“Daughter of the Regiment” (La fille du régiment)

Daughter mini-masthead 500 x 219

Gaetano Donizetti’s opera-comique, La fille du régiment (offered up in English as “The Daughter of the Regiment”), received the first of four performances on Saturday evening, May 2. It is Pittsburgh Opera’s last production of the season, and last night’s presentation was the first time the company has revived the work since 1986. In many respects, it was one of the most delightful events of the season, and was enjoyed immensely by a large audience. Unfortunately, “large” is applicable to a crowd filling about two-thirds of the vast Benedum Center’s seats. More should have been there, but the audience decidedly made up in enthusiasm what it lacked in numbers.

The Italian composer set the French libretto (by Jules-Henri Vernoy de Saint-Georges and Jean-François Bayard) to music when he was living in Paris in the late 1830s, and the work received its first performance there early in 1840. It was by no means a success with its first audience and was panned by the critics. It reached the United States three years later, and became a popular vehicle for the next couple of decades, since America at that time was listening to sopranos such as Jenny Lind and Adelina Patti, to name just two of the legendary songbirds who enjoyed great success as the “daughter,” Marie. But the work for the most part was neglected unless a Marcella Sembrich, Luisa Tetrazzini, Frieda Hempel, Joan Sutherland or Beverly Sills happened to be treading the operatic boards at the time. Indeed, it appears that our current century is the opera’s heyday, with nearly thirty productions of the work having occurred in over twenty cities worldwide since 2012 alone.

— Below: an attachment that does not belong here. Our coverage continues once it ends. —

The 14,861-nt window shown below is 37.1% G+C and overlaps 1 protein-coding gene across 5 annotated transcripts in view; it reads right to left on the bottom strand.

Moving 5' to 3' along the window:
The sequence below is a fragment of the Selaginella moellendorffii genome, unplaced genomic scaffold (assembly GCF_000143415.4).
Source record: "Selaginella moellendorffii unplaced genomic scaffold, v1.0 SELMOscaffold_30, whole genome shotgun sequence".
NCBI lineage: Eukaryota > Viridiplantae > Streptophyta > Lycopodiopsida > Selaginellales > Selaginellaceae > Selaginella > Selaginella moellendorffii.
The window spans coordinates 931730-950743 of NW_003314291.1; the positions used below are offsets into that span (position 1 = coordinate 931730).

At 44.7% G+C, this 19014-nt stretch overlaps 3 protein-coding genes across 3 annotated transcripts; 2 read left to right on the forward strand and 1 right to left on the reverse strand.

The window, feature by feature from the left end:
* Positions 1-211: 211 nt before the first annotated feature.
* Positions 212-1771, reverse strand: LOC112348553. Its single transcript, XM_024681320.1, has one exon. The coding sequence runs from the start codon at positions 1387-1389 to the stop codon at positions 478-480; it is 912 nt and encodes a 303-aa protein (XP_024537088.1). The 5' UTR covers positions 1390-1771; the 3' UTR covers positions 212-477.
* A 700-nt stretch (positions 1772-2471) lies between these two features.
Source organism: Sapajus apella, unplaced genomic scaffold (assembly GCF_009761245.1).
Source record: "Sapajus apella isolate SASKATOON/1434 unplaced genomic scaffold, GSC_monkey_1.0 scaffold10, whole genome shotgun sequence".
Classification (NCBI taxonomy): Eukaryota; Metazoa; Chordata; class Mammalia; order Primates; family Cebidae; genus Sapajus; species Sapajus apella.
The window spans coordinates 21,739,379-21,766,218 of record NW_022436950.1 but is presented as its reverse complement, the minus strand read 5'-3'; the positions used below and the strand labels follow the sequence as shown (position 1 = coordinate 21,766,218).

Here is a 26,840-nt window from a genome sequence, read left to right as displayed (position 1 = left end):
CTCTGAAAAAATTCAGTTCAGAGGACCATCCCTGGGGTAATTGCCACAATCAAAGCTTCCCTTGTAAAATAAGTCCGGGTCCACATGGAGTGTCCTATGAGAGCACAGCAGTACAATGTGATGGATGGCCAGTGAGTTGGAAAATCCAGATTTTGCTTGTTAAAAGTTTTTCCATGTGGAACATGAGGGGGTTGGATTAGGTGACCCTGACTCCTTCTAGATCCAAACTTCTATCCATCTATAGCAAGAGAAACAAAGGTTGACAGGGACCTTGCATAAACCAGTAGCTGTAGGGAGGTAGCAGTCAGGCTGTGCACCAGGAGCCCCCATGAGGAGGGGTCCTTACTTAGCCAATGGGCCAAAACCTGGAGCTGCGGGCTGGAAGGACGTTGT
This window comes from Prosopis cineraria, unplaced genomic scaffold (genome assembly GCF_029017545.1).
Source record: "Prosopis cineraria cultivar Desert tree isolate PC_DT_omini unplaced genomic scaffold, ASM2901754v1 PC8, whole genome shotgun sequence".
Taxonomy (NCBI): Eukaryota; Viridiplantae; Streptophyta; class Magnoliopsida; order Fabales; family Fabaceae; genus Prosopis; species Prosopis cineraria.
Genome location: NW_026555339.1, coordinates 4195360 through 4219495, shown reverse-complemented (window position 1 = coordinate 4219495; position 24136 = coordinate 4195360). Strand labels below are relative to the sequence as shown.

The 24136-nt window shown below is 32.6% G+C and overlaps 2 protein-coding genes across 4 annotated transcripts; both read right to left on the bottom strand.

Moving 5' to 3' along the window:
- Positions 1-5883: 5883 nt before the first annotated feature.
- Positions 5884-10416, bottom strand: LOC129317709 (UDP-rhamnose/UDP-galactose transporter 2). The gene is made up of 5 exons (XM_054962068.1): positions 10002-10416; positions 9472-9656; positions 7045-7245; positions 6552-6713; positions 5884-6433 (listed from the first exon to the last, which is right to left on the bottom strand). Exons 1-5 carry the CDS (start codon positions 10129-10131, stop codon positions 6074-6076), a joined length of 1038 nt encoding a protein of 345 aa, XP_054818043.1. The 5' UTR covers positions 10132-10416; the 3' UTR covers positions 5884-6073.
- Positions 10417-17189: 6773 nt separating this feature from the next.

The story is simple and presented in two acts. The first finds battles raging (offstage) in the Tyrols, with the Marquise of Berkenfeld traveling through the area trying to reach Austria, frightened and frequently in need of smelling salts, which are faithfully waved under her swooning nose by her devoted steward, Hortensius. A chorus of villagers express their fears that the combatants are simply feigning retreat, adding much to the agitation of the poor Marquise. As the troops move away, great is the crowd’s relief. Sergeant Sulpice of the Twenty-First Regiment of the French army suddenly arrives on the scene and assures everyone that his Regiment will restore order. Marie, the vivandière (canteen girl) of the Regiment, and tomboy to the core, enters, and Sulpice, though happy to see her, is more concerned with questions regarding a young man she is rumored to be secretly meeting. She sings affectionately of Tonio, a Tyrolean peasant. Tonio is brought in as a prisoner, because he has been seen lurking near the camp. Marie saves him from the soldiers, who want to shoot him as a spy, by explaining that he saved her life when she nearly fell while mountain climbing. Tonio, now toasted as a hero, pledges allegiance to France, and Marie is encouraged to sing the “Regimental” song. Sulpice then leads the soldiers away, taking Tonio with them, but he runs back to avow his love to Marie. She warns that he must win the approval of her “fathers,” the soldiers of the Regiment, who found her on a battlefield as an abandoned baby and adopted her as their own to raise. Sulpice returns, surprising the young lovers, who run off. The Marquise re-enters the scene with Hortensius. Although soldiers top the long list of her fears, the kindly, jovial Sulpice calms her, and she explains that she and the faithful Hortensius are trying to return to her castle, and she asks for the safe conduct of an escort. Hearing her name, Berkenfeld, Sulpice instantly recognizes it from a letter found with the infant Marie years earlier. It quickly unfolds that Marie is the Marquise’s long-lost “niece.” Marie returns and is surprised to be introduced to her aunt. The Marquise insists that Marie accompany her back to her castle so that she may be taught to be a “proper” lady. Marie sadly bids farewell to her beloved Regiment just as Tonio enters to announce that he has enlisted in their ranks. In proclaiming his love for Marie, he horrifies the soldiers, but they finally agree to his pleading for her hand, and warn that she is about to leave forever with her aunt. A splendid choral ends the act, as Marie leaves with the Marquise and Tonio is left behind in frustrated despair.